Internet Archive and just my timing
After Jonathan Rochkind’s post about the Internet Archive not providing an API, I spent part of the weekend writing a screen scraper to get at what we want from the Internet Archive for the Umlaut. Basically it uses the OpenURL metadata the Umlaut takes in to search Internet Archive by ISBN, and failing that, fall back on a title-author search.
And it was a real pain. For a user interface the Internet Archive site does some nice things like highlighting query terms. When it comes to screen scraping the page it is not so nice. I had to strip out a lot of spans used for these terms.
Now the spans that could have been helpful weren’t there. For instance a span with a good id around the creator and description would have been nice. Instead I had to determine if the item had a creator (many don’t). All that separated the creator from the description was a line break tag. Hpricot was fine for this, and luckily the documentation seemed to have improved since I last used this library (or I just understand more now). This lack of good spans with ids isn’t just bad for screen scraping but for user defined CSS styles as well. (So in this way it could be an accessibility problem for some users?)
The thing that really got me was that I couldn’t reliably search by ISBNs. Their advanced search had an “isbn” field, but I couldn’t find an ISBN that could be found that way. If there was no way to test a search I didn’t see much sense in writing something that relied on it. Instead I rigged it to just use a simple keyword query to catch ISBNs. This would pick up ISBNS in fields like the description. Problem was the ISBNs were not normalized. So sometimes ISBNs would show up without dashes (0860133923) and sometimes with (2-9527671-0-6). The method to insert dashes had to handle both 10 and 13 digit ISBNs. So my service tried searching both ISBN with and without dashes before falling back on the title-author query.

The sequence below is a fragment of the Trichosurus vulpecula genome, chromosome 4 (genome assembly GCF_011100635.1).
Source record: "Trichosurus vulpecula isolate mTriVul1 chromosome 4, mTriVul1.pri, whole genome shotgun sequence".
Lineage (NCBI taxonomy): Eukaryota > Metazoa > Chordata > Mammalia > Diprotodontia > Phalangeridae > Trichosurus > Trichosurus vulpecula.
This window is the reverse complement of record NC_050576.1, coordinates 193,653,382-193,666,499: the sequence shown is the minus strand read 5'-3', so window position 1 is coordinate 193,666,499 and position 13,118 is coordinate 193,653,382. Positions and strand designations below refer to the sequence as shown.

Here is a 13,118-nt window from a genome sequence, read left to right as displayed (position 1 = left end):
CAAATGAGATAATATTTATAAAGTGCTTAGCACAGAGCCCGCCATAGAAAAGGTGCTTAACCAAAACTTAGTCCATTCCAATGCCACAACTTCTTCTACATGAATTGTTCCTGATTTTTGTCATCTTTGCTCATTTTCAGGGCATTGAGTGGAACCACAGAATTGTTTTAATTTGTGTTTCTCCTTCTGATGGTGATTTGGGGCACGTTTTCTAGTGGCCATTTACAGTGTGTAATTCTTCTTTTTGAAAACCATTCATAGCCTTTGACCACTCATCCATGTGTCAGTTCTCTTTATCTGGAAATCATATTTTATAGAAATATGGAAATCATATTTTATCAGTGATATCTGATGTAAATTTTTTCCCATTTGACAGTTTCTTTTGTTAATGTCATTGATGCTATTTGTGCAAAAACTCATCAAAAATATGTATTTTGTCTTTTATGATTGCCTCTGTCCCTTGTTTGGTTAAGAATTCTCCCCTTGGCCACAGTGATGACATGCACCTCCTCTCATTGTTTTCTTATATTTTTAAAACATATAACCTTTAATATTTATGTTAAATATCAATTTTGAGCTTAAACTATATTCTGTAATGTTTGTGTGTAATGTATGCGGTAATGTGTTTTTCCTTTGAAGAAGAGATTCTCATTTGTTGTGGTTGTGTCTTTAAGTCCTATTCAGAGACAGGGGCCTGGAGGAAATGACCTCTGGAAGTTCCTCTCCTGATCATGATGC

In the end it was good enough and I was happy that I was able to write my first Umlaut service. Writing the service I only had to create one file and edit two simple config files to enable the new service. Because of how the Umlaut is architected I could return my results to the view without writing any new controller or view code. I just had to provide a couple standard service methods. Then I had to learn how to add my service response and tell a listener that the service had completed whether it returned any results or not. And because of the use of background services, I could make several searches (actually multiple ISBN searches with a fallback on several title-author searches) and not worry too much about how long it took. When it finished if there were any results would show up in the view via some AJAX magic.
One other thing I learned made writing this very worthwhile. I have been using Netbeans for some time now on my Ruby projects. I finally learned how to use the integrated Ruby debugger. Saved me so much time in this case, since puts debugging certainly wouldn’t work well in a Rails project.
Today I was cleaning out some email and decided to try a link I was given to where you used to be able to query Internet Archive and get an XML response. I thought I would try this link again even though I’d tried it on Friday. Well, to my surprise it’s back.
They call it an Advanced XML Search (for Admins and Curators). A couple nice things about this. It simply exposes their Solr index. I can have Solr do my relevancy ranking and sorting. And I can use solr-ruby to make connection and query creation super easy. It can return much more metadata about each object found.
I used the web interface to create this query that returns pretty printed xml, but if you’re familiar with solr the link should look very familiar.
So it looks like I’ll be going back to the IDE to rewrite the Internet Archive service using this Solr interface. Ought to make things a lot less fragile than screen scraping. Even still, screen scraping is less fragile than a disappearing API, so I’ll likely just commit the service as written in case there are any other surprises from the Internet Archive.